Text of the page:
4. When they moved from colour, smell, taste was an obvious choice(several students suggested it) Yes, I did have to point out in this way " So would you taste it? yes, we all know what NaCl tastes like, but could you risk it?" Student response: no (unanimous)

Hope this clarifies some areas. I have just posted the part 2 of this activity. It is still not complete, but ongoing.
Thanks Alexander for taking time and interest.
# Alexander Sokol 2011-03-13 22:06
Comfortable doesn't necessarily mean working better, does it? What I am curious about is whether you see any difference for the students when explicitly applying the ENV model in comparison to what they already know.
Another interesting point is how students can build a strategy if they've got no tools for it. Wouldn't we be encuraging them to make trials and errors insrtead of thinking in an organised way?
# Krishnakali Gupta 2011-03-19 10:15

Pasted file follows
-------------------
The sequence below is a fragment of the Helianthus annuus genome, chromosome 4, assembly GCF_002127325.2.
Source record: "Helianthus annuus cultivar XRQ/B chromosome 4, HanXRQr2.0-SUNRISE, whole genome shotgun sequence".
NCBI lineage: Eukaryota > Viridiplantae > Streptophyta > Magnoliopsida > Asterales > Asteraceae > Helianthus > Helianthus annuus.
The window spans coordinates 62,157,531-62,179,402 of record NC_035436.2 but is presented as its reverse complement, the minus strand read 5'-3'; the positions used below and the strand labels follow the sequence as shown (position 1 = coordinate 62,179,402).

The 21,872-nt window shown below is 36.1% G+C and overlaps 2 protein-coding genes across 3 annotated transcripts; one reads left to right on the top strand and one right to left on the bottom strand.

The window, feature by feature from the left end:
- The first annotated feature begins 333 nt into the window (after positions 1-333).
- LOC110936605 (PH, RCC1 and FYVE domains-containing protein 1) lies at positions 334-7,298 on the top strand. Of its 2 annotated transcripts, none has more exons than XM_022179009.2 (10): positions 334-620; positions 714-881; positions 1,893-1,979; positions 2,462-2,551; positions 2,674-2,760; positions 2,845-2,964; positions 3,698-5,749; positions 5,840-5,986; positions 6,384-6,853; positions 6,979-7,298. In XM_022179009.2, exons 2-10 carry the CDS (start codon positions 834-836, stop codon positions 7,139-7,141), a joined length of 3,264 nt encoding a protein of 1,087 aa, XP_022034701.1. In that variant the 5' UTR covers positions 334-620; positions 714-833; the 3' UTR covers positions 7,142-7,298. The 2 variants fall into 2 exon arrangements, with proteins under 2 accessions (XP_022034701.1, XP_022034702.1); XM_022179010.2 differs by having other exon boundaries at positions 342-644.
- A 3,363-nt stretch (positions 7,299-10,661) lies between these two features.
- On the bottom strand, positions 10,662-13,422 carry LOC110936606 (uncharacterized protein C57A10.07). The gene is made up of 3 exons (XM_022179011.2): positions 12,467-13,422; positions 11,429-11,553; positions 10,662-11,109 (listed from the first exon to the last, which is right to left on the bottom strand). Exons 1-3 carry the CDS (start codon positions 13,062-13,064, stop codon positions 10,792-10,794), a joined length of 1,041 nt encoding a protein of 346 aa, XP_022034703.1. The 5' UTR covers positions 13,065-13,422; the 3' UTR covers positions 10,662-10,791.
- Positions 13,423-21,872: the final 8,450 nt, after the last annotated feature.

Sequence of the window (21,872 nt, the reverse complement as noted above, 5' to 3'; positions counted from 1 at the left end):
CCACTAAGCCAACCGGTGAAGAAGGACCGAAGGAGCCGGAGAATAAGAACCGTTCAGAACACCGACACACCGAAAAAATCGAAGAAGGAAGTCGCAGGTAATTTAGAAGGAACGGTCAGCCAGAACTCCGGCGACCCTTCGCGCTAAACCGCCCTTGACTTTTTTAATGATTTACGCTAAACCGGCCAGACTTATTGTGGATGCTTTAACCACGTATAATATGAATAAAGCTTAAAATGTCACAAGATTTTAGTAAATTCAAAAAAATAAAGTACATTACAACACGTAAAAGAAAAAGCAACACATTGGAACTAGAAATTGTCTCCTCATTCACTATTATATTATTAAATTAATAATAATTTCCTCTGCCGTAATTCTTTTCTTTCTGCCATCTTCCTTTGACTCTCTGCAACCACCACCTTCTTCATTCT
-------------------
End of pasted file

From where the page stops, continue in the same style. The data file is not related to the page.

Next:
Comfortable means being more familiar with certain vocabulary. Yes, even though I am having to constantly urge them to GO BACK and see what and how they did in the previous task, some of them have already started turning the pages of their notebook to revisit the earlier exercises, before responding.
They do not have the tools to start with. Agreed. However, the first step is to do trial and error. The idea is that with each subsequent task, the trial and error becomes less and they start looking for LOGICAL answers. The organising of thoughts does not happen at one go. A minimum (I sincerely hope not endless)guesswork is the starting point if we are to judge the whole overarching task.
# Alexander Sokol 2011-03-20 09:02
I agree that learning to think takes time. I am still curious though why we can't aim at eliminating guess work. I understand that it may be necessary to help them feel that it's not useful but can't we aim at getting rid of guessing at all in the long run? Why should we always start with trial and error?